On Monday, a Georgia state judge confirmed that an evidentiary hearing will be held Thursday over allegations that embattled District Attorney Fani Willis engaged in an “improper” affair with a colleague, amid her highly publicized case against former President Donald Trump.
Willis was accused of having an “improper” affair with special prosecutor Nathan Wade, whom she hired to help in the sweeping racketeering case against Trump related to his conduct in connection to the 2020 election.
The allegations were first made by Trump co-defendant Michael Roman, who argued that Willis’ alleged conduct should disqualify her and her team from the case.
Willis admitted to the personal relationship with Wade but denied any conflict of interest and asked the court to cancel the evidentiary hearing slated for later this week.
Fulton County Superior Court Judge Scott McAfee said in a hearing Monday considering those motions, “in studying the law that’s been filed up to this point, I think it’s clear that disqualification can occur if evidence is produced demonstrating an actual conflict or the appearance of one. And the filing submitted on this issue so far have presented a conflict in the evidence that can’t be resolved as a matter of law.”
“Specifically looking at defendant Roman’s motion, it alleges a personal relationship that resulted in a financial benefit to the district attorney. And that is no longer a matter of complete speculation. The state has admitted a relationship existed. And so, what remains to be proven is the existence and extent of any financial benefit,” the judge said.
“So, because I think it’s possible that the facts alleged by the defendant could result in disqualification, I think an evidentiary hearing must occur to establish the record on those core allegations,” he said.
In legal filings from January, Roman alleged that Wade billed Fulton County for 24 hours of work in a single day in November 2021, not long after he was appointed as a special prosecutor. Roman also alleged that Willis financially benefited from her lover’s salary by taking lavish vacations together on his dime.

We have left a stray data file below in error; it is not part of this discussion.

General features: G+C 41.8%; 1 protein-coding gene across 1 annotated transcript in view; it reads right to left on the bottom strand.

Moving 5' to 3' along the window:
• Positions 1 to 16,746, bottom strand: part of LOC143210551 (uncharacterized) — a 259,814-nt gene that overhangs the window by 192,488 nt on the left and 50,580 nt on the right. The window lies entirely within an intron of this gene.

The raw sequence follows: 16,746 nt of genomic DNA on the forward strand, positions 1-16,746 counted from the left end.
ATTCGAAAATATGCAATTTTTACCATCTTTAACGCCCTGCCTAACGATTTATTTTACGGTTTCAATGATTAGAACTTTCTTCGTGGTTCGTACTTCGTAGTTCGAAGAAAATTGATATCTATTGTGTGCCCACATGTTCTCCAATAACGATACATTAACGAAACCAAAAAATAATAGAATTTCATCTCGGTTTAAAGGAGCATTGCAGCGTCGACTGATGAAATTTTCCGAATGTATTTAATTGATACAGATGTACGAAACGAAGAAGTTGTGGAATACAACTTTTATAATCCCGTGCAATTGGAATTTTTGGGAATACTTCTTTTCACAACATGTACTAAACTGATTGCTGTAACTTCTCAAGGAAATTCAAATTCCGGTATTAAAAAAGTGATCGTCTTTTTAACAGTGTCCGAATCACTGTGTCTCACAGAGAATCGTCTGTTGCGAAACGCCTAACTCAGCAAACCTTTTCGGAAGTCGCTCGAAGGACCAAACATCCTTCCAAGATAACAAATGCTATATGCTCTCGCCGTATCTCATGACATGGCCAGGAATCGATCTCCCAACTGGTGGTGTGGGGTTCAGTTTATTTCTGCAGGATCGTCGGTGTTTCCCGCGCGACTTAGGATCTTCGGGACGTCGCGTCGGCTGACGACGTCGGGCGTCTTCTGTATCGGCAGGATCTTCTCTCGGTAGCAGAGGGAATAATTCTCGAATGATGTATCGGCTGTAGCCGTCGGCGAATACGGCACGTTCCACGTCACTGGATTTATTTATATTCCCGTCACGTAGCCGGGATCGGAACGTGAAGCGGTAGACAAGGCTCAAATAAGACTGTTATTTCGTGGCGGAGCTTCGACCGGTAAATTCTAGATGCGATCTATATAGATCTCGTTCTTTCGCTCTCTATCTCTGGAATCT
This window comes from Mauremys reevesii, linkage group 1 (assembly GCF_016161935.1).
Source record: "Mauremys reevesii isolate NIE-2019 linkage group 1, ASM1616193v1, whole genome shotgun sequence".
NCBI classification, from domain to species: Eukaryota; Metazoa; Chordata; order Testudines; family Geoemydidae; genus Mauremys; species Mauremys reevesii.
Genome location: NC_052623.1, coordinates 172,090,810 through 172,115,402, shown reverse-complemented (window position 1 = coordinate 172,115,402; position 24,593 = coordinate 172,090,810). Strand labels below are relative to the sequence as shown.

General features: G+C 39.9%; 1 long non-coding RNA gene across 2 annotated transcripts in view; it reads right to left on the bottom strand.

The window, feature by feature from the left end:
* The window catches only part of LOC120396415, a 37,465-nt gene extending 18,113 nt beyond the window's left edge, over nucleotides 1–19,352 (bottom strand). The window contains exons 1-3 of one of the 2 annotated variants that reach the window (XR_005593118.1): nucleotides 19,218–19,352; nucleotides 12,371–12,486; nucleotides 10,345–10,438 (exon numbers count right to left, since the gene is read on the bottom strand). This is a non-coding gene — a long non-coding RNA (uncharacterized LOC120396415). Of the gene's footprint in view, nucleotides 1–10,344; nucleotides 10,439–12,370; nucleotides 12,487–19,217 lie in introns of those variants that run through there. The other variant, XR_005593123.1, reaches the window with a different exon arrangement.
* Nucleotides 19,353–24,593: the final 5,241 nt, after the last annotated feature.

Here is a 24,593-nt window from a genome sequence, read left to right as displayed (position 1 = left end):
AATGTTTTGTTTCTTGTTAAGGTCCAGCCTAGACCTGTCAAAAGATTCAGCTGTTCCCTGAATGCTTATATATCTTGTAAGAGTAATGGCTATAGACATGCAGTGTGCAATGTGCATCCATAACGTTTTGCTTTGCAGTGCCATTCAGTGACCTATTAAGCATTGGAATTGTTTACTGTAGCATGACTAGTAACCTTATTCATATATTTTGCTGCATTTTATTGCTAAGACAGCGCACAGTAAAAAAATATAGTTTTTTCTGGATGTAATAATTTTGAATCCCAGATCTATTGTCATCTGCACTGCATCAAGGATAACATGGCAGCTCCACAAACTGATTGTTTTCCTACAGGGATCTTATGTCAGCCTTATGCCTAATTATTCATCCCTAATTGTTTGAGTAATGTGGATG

According to court documents, Wade, who has no RICO, nor felony prosecution experience, has billed taxpayers $654,000 since January 2022.
McAfee said Monday that “the particulars” of Wade’s experience will not be relevant in the evidentiary hearing, which will take place on Thursday, Feb. 15, adding, “in my mind as long as a lawyer has a heartbeat and a bar card that lawyer’s appointment standing alone is a matter within the District Attorney’s discretion.”
McAfee said the issues “at point” here are “whether a relationship existed, whether that relationship was romantic or non-romantic in nature, when it formed and whether it continues. And that’s only relevant because it’s in combination with the question of the existence and extent of any personal benefit conveyed as a result of their relationship.”
Willis responded to the allegations in a court filing and admitted to having a “personal” relationship with Wade but denied any conflict of interest, claiming that the allegations are “salacious” and have no “merit.”
Additionally, she argued that, according to Georgia law, any conflict of interest must be harmful to a defendant’s case to remove a district attorney from it.
Willis claims that while she and Wade “have been professional associates and friends since 2019,” there was “no personal relationship” between her and Wade in November 2021 at the time of Wade’s appointment, and that Roman and his lawyers “offer no support for their insistence that the exercise of any prosecutorial discretion (i.e., any charging decision or plea recommendation) in this case was impacted by any personal relationship.”
Willis’ filing said Roman’s motions “attempt to cobble together entirely unremarkable circumstances of Special Prosecutor Wade’s appointment with completely irrelevant allegations about his personal family life into a manufactured conflict of interest on the part of the District Attorney.”
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